Baby Your Baby: Vitamins & Children

You've heard the saying an apple a day keeps the doctor away, but what about a Flintstone chewable?Vitamins could help some children get nutrients they may be missing from food.

Tamilla House, the mother of three young children says, "We just have a healthy family." Seven-year-old Cody, five-year-old Carley, and three-year-old Calli are happy, active children. Their mom, Tamilla, thinks vitamins make them healthier. "They all do pretty good taking their vitamins, they do have a pleasant taste," Tamilla says. "My three-year-old and seven-year-old take the basic vitamins which would be the vital-e, the multivitamin, which every child needs, as well as the vitamin-c and calcium." But Carley takes a regimen of 10 vitamins a day. She has down syndrome, and takes vitamins that target her brain and other specific parts of her body. In fact, her mom takes some of the same vitamins for her memory.

Nutrition expert GeorgAnne Syler says, "Adults, children, and infants need all the same vitamins and minerals. We need vitamins in different amounts because of the different stages in our life." Tamilla gives her children their vitamins every morning and night. Tamilla says, "We have the powder for infants and toddlers that I will sprinkle on applesauce for Callie, for Cody he chews his up and takes the chewable, and then there's the adult version I crush for Carley."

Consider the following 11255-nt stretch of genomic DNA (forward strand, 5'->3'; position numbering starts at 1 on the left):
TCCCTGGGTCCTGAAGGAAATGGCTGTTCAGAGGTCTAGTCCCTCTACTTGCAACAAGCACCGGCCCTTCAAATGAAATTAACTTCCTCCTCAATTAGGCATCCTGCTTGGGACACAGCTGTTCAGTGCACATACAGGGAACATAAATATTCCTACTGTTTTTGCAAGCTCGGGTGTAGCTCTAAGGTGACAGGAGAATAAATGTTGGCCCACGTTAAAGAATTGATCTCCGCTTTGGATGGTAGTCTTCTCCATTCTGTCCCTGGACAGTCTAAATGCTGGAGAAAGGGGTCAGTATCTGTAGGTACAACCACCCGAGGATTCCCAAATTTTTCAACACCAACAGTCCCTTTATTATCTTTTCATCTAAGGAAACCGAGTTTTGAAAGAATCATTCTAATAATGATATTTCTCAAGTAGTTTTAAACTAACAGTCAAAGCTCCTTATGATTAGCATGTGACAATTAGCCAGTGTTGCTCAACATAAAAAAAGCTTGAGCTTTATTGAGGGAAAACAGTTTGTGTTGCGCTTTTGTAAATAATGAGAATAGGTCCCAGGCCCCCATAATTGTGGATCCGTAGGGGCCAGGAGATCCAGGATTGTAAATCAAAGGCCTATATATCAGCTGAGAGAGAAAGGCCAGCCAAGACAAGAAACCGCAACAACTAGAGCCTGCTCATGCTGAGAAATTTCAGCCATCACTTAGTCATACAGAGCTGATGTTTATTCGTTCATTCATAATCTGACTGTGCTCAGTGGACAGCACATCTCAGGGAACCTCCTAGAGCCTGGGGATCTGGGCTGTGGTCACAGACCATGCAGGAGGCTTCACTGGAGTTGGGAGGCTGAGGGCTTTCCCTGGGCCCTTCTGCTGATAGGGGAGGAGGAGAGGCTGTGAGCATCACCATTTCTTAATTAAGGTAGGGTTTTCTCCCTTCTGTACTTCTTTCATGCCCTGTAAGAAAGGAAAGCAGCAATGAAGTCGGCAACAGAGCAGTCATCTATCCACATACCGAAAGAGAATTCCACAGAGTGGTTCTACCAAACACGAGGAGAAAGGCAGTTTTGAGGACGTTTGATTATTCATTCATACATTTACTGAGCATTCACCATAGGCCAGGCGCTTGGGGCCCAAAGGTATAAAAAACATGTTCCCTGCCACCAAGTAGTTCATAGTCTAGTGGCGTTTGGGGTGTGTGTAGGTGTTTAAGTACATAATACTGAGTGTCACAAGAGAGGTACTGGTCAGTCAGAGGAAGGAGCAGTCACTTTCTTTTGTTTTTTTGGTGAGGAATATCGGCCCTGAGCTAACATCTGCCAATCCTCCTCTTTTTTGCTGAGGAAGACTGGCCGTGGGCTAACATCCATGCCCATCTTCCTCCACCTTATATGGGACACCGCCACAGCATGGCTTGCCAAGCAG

Before you go pull any vitamins off the shelf for your kids, look on the back, and see what's inside. "They need to look at the label and it should say it meets 100 percent of the RDA," GeorgAnne Syler says. "It shouldn't be greater than 100 percent because they are going to get some of the nutrition, some of the vitamins and minerals they need from food."

Many children do get a lot of the nutrients they need from food. Many times, vitamins are just an added benefit, but there are some children who have allergies to certain foods, who do need to take some vitamins to replace the nutrients they may be missing out on.